At the brain level, MDMA increases the release of several neurotransmitters. For neurons, it’s a real chemical fireworks display that exacerbates various emotional, sensory, and mnemonic functions. In the short term, the influx of neurotransmitters puts the user in a state of great emotional availability, openness to oneself and others, and strong empathy.

MDMA produces its effects about 45 minutes after ingestion and lasts for 3 to 6 hours. As an amphetamine, it provides disinhibition and a strong sensation of energy. Users report a greater ease in approaching others, opening up and sharing, as well as a feeling of intense happiness or inner peace. The substance enhances vivid emotions, both internally (memories, subconscious) and in relation to external stimuli (music, dance, desire). It is these extraordinary reactions that are evaluated for potential therapeutic use.

Side Effects of MDMA

Nonetheless, this molecule also causes undesirable or even dangerous effects. The increase in strength sometimes leads to significant cardiovascular activity: increased blood pressure or heart rhythm disorders. Therefore, it is not recommended for people with cardiovascular problems.

Similarly, depending on the doses and the consumer’s receptiveness, there can be cramps, disorientation, dizziness, or involuntary jaw clenching.

The disinhibition and the impression of having inexhaustible energy can also lead to risky behaviors for oneself or others. This is why MDMA intake should only be considered under the control of a trusted trip-sitter and in a suitable environment.

What is Post-Traumatic Stress Disorder (PTSD)?

Just as researchers study psilocybin for its effects on depression, several studies are interested in the effect of MDMA on PTSD.

In post-traumatic stress disorder, the patient must deal with anxieties and suffering stemming from traumatic events (abuse, war, rape, sudden death in the surroundings, dismissal, adultery, road accidents, harassment, and many others).

From a cognitive standpoint, the imprints of these events are too strong for the brain to process normally and categorize. The trauma remains vivid, permanent, and prevents normal functioning. The nervous system remains stressed by a state of constant vigilance. It can no longer adapt and becomes exhausted.

People affected by PTSD may experience one or more phenomena related to traumatic memories.


One of the major characteristics of this disorder is re-experiencing. This phenomenon can suddenly relive the traumatic scene in the form of conscious or unconscious flashbacks. Fear reflexes (startle, overreaction), involuntary intrusions of images or thoughts, or recurring nightmares are identified.


Avoidance, on the other hand, is a blockage of the mind. Its purpose is to avoid processing any information related to the traumatic event. In this case, there is a refusal to confront people, conversations, ideas associated with the trauma.

Mood and Cognitive Disorders

PTSD prevents those who suffer from it from enjoying everyday life. It keeps them in a state of great vulnerability that can range from hypersensitivity to depression, including irritability, attention disorders, or addictions.

Research on MDMA

The Effects of MDMA Therapy on PTSD

According to recent research, MDMA could rebalance overly strong memories and allow confrontation with the memory. By diminishing the fear reflex, the molecule would thus offer the possibility to lower psychological defenses and the opportunity to address the sources of the problem.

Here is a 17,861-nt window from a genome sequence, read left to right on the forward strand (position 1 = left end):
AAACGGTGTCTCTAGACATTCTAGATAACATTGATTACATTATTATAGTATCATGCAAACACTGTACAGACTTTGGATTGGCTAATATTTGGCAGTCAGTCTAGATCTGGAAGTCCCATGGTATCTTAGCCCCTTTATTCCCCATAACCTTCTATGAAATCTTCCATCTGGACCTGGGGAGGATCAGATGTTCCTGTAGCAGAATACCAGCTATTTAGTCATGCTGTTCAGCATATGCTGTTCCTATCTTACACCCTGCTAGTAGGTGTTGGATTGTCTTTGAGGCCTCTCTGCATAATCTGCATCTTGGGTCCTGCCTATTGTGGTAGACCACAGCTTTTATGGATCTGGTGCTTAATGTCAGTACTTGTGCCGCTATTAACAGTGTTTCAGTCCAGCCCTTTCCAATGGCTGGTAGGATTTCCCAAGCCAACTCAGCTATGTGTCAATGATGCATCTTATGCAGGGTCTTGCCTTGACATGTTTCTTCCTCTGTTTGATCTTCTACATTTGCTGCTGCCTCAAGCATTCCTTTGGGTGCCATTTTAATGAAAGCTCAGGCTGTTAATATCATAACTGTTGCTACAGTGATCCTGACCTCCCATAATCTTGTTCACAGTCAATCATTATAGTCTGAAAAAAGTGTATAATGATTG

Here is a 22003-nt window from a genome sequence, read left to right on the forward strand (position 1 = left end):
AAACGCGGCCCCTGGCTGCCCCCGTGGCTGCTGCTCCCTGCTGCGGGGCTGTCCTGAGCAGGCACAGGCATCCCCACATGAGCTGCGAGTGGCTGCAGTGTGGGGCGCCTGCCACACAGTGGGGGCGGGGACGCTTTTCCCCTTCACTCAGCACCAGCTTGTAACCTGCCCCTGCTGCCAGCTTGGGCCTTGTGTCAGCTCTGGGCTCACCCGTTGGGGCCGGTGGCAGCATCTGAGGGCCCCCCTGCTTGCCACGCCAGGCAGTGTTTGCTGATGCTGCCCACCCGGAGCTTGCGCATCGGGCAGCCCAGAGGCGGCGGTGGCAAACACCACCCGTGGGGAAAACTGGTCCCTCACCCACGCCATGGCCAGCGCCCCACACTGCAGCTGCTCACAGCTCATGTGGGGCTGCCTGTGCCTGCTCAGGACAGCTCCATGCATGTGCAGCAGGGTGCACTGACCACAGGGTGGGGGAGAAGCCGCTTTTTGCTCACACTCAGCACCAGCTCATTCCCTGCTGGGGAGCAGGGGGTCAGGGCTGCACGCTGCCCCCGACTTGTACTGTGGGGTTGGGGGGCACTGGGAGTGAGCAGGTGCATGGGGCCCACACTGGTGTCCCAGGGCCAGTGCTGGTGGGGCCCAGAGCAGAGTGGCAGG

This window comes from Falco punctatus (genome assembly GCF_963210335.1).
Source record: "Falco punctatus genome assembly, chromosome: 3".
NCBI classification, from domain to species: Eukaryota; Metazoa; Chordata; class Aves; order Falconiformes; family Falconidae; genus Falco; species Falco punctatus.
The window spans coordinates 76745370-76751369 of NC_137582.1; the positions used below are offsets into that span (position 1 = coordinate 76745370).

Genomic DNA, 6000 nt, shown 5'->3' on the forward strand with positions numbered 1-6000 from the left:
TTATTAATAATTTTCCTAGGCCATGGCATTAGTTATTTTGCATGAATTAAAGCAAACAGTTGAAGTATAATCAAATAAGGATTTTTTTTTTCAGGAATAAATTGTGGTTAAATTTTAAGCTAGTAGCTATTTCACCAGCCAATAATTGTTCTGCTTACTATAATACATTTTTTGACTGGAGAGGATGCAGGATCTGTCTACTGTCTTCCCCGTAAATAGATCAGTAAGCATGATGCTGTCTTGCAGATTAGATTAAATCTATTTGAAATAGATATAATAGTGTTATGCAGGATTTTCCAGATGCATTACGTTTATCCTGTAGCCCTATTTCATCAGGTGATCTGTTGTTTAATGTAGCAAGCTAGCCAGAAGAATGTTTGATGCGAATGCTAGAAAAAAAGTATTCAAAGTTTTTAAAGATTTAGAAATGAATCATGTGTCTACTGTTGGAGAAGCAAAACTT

Promising Results

In 2023, the University of California, San Francisco published a study on the effects of MDMA in treating Post-Traumatic Stress Disorder. The researchers administered a dose of MDMA before a psychotherapy session focused on trauma. They repeated this protocol for a total of 3 sessions spread over 12 weeks.

Ultimately, 86.5% of the patients who received MDMA showed an improvement in their symptoms. Even better, 71.2% of them no longer met the diagnostic criteria for PTSD. In the control group under placebo, the result was 47.6%.

A year later, the study participants still showed long-term benefits following the protocol. This is encouraging for the future and should lead to many discussions!

Is MDMA therapy dangerous?

MDMA therapy is not dangerous within the framework of psychological monitoring. However, it can be dangerous to:
– Take high doses. Adverse effects can occur from 1.5-2 mg/kg;
– Consume without supervision;
– Combine MDMA with SSRIs antidepressants or antipsychotics;
– Take the molecule if suffering from high blood pressure or heart or kidney failure.

Does MDMA cure PTSD?

Medicinal treatments based on antidepressants or antipsychotics are effective for 25 to 30% of patients suffering from PTSD, which is low. MDMA could be more effective. At the moment, it presents as the most effective option, but it is too early to assert that it cures PTSD.

When will MDMA therapies be legal in Europe?

Currently, only Australia has legalized assisted therapy. The United States might soon evolve its legislation. However, Europe does not seem to be moving on this issue.

What is the difference between MDMA, ecstasy, and Molly?

These three terms refer to the same molecule but in different contexts. MDMA characterizes the molecule and its therapeutic use. Ecstasy and Molly are borrowed from the vocabulary of recreational use, originally confined to rave parties.

Is ecstasy deadly?

At moderate doses and without medical contraindication, MDMA is not deadly. However, in medicine, the dosage at which a substance can cause death is evaluated. For this one, the median lethal dose in humans is estimated at 10–20 mg/kg.

Nonetheless, this is an average dose, and it must be considered that, for a minority of people, ecstasy can become deadly at a lower dose. These considerations argue in favor of professional support for novices.